September 16, 2017      3 min read

Suppliers are one of the biggest factors affecting inventory management

Managing supply chains can be difficult business , particularly if you cannot rely on suppliers to meet your commercial deadlines and deliver quality products first time. A poorly managed supply chain is one of the biggest factors affecting inventory management; in the food manufacturing space a key supplier failing to meet their commitments could mean shutting down production or failing to meet your own customer orders. Partnering with the right suppliers is crucial, so let’s look at four of the main questions food and beverage manufacturers should be asking when selecting suppliers.

Supply Chain Risk

Supply chains are at risk of failure in any business, but this risk is much more acute in the processed food sector where key inputs are typically agricultural and horticultural commodities. For example, producers of processed nut products (such as nut butters, granolas and satay sauces) have been concerned in recent years by potential shortage risks posed by climate change and unseasonably low yields. Unpredictable weather events, temperature spikes, long term drought events and even frosts risk disrupting supply in the global nut and legume market.

If your business is a small or medium sized producer, you have only a limited ability to mitigate the risk of global supply disruptions. This means that reliability should be a key consideration when partnering with a supplier. Major suppliers may have more resources at their disposal to manage commodity shortage risks, such as large reserves of safety stock or options to purchase extra inventory. When negotiating with suppliers, consider asking further information about their ability to manage supply chain risk.

Import or Buy Local?

The decision whether to import raw materials or procure locally is not an easy choice, particularly in the food sector where cost pressures and customer sentiments about overseas ingredients collide. Importing peanuts from China (the world’s largest peanut exporter by volume) may be cheaper than sourcing peanuts from a local grower in Queensland. As a small scale producer, sourcing cheaper ingredients may make it easier to compete with major brands. On the other hand, if your business has adopted a lean or just in time inventory model, higher lead times associated with overseas producers are also factors affecting inventory management.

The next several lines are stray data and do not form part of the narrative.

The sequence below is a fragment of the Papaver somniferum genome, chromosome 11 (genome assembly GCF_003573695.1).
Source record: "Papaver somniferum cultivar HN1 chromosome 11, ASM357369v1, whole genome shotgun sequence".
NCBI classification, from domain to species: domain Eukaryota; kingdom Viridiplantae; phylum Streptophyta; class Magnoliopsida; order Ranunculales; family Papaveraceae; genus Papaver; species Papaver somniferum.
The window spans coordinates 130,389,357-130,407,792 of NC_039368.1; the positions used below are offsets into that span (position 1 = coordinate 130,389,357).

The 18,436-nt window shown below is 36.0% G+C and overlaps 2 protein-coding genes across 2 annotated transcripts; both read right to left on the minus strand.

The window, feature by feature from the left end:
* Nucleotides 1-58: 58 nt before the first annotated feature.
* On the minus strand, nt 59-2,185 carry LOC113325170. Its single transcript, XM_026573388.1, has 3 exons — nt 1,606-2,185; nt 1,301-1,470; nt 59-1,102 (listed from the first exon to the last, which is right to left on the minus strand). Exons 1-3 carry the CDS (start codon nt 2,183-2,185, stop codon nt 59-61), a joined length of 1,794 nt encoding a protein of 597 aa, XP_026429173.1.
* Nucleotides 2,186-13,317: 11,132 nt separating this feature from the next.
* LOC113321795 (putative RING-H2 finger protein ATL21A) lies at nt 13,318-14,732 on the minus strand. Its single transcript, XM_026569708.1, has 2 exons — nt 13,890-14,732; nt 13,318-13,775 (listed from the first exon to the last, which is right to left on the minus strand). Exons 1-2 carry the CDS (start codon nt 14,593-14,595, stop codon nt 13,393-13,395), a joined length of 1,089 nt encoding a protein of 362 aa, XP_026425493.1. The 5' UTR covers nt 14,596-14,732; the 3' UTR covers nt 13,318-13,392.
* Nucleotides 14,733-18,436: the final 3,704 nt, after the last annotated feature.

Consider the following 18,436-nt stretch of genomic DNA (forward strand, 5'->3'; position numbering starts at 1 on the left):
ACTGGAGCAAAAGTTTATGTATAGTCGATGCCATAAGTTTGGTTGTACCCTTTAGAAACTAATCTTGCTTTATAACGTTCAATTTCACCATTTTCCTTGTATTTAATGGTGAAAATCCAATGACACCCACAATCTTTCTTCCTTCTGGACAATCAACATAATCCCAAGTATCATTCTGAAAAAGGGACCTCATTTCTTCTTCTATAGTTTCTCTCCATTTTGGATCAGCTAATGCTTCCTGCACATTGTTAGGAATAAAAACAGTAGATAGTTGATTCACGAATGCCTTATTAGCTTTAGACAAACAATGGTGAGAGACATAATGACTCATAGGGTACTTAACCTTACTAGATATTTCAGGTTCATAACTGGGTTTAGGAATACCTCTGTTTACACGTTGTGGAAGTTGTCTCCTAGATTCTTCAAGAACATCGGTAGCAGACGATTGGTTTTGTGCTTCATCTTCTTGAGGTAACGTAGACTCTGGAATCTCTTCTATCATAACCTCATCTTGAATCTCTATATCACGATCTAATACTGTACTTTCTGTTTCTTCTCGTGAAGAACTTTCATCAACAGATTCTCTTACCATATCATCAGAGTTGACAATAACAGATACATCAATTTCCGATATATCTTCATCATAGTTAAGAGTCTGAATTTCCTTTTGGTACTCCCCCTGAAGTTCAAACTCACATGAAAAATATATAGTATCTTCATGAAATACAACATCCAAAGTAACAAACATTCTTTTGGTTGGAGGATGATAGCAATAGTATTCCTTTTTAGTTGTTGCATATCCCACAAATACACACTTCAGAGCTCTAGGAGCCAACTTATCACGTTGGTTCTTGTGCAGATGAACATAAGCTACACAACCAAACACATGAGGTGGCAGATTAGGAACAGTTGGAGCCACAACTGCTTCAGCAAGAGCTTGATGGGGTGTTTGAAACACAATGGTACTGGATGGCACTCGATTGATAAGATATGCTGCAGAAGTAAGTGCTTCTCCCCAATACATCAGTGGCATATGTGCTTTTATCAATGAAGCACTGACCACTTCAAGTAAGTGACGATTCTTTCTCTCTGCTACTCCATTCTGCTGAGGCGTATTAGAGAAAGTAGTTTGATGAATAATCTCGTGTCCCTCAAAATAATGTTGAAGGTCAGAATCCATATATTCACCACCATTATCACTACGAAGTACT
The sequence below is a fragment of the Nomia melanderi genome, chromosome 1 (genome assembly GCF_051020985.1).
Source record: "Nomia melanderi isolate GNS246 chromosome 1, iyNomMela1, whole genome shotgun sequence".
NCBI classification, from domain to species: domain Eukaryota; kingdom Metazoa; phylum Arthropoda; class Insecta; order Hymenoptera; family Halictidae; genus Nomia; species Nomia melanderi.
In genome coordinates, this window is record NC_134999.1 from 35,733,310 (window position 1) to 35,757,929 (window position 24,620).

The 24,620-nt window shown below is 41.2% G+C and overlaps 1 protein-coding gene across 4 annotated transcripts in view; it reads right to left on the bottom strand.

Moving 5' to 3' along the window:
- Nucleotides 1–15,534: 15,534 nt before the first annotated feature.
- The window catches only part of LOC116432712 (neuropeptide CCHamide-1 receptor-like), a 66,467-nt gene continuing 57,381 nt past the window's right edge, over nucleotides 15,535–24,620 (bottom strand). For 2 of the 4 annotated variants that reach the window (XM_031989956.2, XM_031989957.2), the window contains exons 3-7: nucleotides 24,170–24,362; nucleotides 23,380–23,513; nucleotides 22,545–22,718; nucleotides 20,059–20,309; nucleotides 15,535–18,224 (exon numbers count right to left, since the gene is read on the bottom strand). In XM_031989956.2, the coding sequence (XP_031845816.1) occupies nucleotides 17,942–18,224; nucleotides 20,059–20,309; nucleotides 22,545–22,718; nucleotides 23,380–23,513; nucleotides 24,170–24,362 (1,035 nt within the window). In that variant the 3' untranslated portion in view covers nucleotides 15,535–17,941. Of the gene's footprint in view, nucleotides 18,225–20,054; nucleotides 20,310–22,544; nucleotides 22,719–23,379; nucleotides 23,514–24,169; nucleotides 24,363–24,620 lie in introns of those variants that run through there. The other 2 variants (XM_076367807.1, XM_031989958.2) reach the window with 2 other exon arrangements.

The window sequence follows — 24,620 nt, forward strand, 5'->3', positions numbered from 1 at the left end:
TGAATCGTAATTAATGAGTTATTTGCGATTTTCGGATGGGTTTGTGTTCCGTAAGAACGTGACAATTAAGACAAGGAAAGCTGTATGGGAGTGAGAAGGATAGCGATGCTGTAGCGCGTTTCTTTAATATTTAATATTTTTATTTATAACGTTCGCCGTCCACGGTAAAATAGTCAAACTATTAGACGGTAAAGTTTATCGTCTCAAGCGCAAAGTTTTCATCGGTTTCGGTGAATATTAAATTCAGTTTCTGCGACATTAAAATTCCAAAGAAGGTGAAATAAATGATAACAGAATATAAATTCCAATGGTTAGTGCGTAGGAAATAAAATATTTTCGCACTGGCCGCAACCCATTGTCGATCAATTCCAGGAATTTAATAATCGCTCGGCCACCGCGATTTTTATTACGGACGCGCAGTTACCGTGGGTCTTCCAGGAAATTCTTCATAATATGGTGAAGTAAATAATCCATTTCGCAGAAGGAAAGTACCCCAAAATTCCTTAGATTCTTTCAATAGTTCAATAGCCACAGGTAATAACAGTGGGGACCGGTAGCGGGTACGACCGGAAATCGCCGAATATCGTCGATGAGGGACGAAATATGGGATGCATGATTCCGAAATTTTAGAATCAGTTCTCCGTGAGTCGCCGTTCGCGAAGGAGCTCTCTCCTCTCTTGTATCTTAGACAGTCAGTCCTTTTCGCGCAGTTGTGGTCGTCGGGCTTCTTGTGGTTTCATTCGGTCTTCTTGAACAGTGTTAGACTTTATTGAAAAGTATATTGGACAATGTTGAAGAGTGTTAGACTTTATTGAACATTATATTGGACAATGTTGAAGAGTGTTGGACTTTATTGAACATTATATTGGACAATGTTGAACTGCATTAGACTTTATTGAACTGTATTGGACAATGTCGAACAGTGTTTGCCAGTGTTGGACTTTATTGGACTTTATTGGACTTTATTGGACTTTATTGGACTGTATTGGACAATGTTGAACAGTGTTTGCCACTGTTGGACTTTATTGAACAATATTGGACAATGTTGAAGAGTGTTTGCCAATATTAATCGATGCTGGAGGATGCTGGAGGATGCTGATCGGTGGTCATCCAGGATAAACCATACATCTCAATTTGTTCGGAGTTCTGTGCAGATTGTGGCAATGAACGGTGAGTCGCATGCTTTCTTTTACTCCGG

Despite the cost savings, customers frequently take a dim view of ingredients sourced in other countries. In particular, Australian customers often express a desire to buy Australian Made. This may be particularly important where your product is trying to carve out a niche market segment or compete on quality and innovation, rather than simply beating other producers’ prices. Catering to consumer demand is one of the important factors affecting inventory management.

Should You Partner with Multiple Suppliers?

Using one supplier to procure all of your raw ingredients essentially leaves your business’ success in that supplier’s hands. One strategy to manage supply chain and inventory risks involves partnering with multiple suppliers.

On the other hand, obtaining the freshest ingredients often depends on developing a strong relationship with one (or several) key suppliers. While it may be attractive to spread the risk across multiple suppliers, this should not be at the expense of developing a strong relationship with a reliable partner.

Should You Focus On Price?

Although price is not a major factor affecting inventory management, it is a key consideration for most SMEs. As a growing business, lower procurement costs allow you to invest more money elsewhere within your business. Identifying a supplier who is able to offer a special price is therefore of significant benefit to many businesses.

However, it is important to remember that the cheapest suppliers will not always be the most economical. For example, a peanut butter producer might face a choice between two packaging suppliers. One is able to supply an inexpensive jar that would marginally reduce per unit cost, while the incumbent supplier might produce the jar using a slightly thicker plastic and is therefore less able to move on price. After factoring in some level of damage, both in the warehouse and by distributors, the thicker jar may reduce losses, potentially compensating for the higher initial expense. While managing procurement costs is important, artisan and niche market food producers are likely to require high quality ingredients and materials.

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